So you need printing – a book, a brochure, a point-of-sale display or a mailer. Whatever it is, you want a quality piece that reflects well on your brand and business. But with all of the production options available, how do you know what’s worthwhile and what’s not? Continue Reading
“Don’t think. Thinking is the enemy of creativity” – Ray Bradbury
Throughout my career at graphic arts firms and agencies, a common thread is that many people resist structure, believing that processes and procedures inhibit creativity. Whether driven by a reluctance to change, or an honest belief that a “free-wheeling” culture fosters innovation, it’s easy to understand this attitude because there’s a certain appeal to it. Why waste time following procedures? However, nothing could be farther from the truth.
In reality, lack of defined procedures inhibit creativity by channeling energies into administrative, logistics and error correction activities that don’t provide value to the firm or its clients. In other words, when staff isn’t playing by the same rulebook, they waste time figuring trying out what others are doing or fixing the mistakes that invariably occur. Small businesses can operate this way for a while, since employees often work in close proximity. But as the business grows, lack of coordination will constrain growth and lead to big problems down the line.
Structure allows creativity to flourish by clarifying roles and bringing consistency to operations. Whether you’re a freelance creative, an advertising agency, a graphic arts firm or internal department, here are four areas of focus that will have an impact on your creativity and bottom line:
Define the Workflow: Work should flow through the parts of your organization in a predefined way. From intake through deliverable, a consistent workflow that is understood and followed by all staffers reduces uncertainty by mapping out responsibilities of each team member and what is expected. Over time, these procedures become internalized so that everyone understands what needs to be done and no longer needs to think about it.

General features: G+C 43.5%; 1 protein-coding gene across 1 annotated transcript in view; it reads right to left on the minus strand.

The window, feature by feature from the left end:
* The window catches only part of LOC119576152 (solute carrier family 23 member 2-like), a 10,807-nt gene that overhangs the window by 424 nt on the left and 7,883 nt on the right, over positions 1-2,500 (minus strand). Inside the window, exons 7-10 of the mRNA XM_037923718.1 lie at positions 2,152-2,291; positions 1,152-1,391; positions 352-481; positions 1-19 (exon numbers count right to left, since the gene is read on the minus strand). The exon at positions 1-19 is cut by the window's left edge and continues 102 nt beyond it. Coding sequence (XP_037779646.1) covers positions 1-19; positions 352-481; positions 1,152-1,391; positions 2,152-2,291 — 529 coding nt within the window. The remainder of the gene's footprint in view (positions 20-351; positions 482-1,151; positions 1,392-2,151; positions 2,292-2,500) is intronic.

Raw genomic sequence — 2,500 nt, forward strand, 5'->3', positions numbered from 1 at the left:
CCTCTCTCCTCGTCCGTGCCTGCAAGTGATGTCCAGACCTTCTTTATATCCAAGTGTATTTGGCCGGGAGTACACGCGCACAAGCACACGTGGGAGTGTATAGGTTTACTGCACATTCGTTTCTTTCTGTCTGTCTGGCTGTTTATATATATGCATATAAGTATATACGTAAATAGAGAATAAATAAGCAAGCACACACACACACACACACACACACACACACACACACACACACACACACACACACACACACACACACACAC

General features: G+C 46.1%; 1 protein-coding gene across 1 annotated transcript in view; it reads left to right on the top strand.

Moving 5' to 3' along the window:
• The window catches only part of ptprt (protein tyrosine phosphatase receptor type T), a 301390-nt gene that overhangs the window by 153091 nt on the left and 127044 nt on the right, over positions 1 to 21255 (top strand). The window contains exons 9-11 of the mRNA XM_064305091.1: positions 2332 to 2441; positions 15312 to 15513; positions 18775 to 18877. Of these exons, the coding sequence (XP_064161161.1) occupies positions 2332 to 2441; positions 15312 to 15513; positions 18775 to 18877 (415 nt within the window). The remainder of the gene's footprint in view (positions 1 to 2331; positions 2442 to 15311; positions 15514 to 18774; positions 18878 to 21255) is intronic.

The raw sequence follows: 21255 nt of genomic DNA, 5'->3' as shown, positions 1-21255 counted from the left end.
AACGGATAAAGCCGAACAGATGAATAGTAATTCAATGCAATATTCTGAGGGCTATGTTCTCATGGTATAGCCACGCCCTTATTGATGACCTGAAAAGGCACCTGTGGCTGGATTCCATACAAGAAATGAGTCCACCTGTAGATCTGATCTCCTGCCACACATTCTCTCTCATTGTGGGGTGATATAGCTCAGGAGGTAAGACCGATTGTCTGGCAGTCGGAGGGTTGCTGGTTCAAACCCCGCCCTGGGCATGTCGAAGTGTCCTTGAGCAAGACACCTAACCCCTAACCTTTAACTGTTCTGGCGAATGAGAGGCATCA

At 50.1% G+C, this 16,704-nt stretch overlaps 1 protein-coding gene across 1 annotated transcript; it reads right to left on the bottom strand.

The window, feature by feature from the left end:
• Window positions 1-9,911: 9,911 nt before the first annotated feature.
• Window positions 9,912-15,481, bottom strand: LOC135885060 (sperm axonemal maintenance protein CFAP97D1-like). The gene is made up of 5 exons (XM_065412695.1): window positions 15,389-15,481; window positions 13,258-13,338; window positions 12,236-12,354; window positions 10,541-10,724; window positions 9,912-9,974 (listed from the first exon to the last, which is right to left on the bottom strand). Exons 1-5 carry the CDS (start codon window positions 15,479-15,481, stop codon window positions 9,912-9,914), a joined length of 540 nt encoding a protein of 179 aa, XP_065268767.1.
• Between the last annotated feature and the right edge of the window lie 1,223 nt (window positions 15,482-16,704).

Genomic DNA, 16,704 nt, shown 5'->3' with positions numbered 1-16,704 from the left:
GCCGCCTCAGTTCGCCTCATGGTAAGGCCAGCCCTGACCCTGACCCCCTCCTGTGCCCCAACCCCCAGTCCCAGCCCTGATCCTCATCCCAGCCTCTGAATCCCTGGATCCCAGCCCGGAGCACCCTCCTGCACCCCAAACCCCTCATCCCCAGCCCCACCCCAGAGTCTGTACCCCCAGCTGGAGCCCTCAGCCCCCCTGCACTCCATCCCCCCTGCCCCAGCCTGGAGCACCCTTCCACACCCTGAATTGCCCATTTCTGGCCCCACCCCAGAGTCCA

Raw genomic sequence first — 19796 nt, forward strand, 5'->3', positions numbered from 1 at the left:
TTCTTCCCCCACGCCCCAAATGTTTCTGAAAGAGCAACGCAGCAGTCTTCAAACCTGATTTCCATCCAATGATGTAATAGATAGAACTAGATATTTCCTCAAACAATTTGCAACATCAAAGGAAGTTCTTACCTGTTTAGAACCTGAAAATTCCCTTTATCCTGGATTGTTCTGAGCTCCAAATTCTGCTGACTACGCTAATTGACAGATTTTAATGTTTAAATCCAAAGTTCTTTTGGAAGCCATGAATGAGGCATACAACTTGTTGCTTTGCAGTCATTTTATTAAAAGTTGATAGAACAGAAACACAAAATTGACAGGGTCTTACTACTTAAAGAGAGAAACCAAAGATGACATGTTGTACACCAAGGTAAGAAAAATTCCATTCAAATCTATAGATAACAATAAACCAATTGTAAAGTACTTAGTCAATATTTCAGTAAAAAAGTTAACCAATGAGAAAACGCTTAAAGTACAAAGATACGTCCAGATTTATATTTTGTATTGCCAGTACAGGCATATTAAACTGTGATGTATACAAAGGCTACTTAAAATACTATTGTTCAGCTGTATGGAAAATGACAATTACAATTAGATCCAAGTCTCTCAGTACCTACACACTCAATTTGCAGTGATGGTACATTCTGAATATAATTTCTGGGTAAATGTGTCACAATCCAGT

Define the Scope of Work: The scope for each project must be fully fleshed out before any work is done. Typically, this information is captured, documented in a consistent manner and shared with the client and all members of the team, helping to get everyone on the same page. Well defined project specifications help develop targeted milestones and deliverables that meet objectives while reducing the potential for miscommunication and error.
Define the Timeline: Time is a valuable commodity, particularly when multiple projects are competing for limited team resources. There never seems to be enough of it. Yet when properly managed, moderate time pressure is shown to enhance creativity by sharpening focus and pushing the process forward. Once the scope of work is established, drive projects through your workflow by setting internal milestones that will keep the team focused while meeting all deadlines.
Define and Track the Budget: Creativity comes at a cost. For creatives, agencies and graphic arts organizations this is generally calculated as the time required to process, manage, produce and deliver plus material costs and expenses incurred. It’s essential to accurately capture the financial implications of work as the deliverable must not only meet the clients’ needs, it must do so within an agreed budget. Over time, close financial tracking also provides feedback that can be used to improve the process, assuring that all goals are met.
To some, this discussion may seem basic but it’s surprising how many firms, particularly smaller ones, fail to adequately structure and monitor their work. This is a shame because it’s never been easier to do.
Once limited to the largest corporations, third party systems geared to specific industries or categories are now available to firms of all sizes for tracking workflow, projects, timelines and budgets. The best of these adapt to and improve internal processes, becoming integral parts of the organization because they are flexible, adaptable and evolve over time as needs change. Many can be purchased as web-based SaaS (Software as a Service) subscriptions, limiting cost and eliminating internal hosting requirements.
After leading these initiatives, I understand that re-designing and optimizing internal processes can be difficult but it’s well worth the effort. Because once our teams no longer needed to think about process they were freed to focus on the work, allowing creativity and productivity to soar.
An international beer importer produced a sophisticated display for a holiday promotion. After much time and expense, completed units were shipped to distributors across the country for installation at various off-premise accounts including grocery, specialty and c-store locations. Lacking a national sales force themselves, the marketing folks assumed that the distributor’s salespeople would gladly install the displays at location. After all, the more product they sell, the greater profit would be for all. The salespeople didn’t agree and most displays were never placed.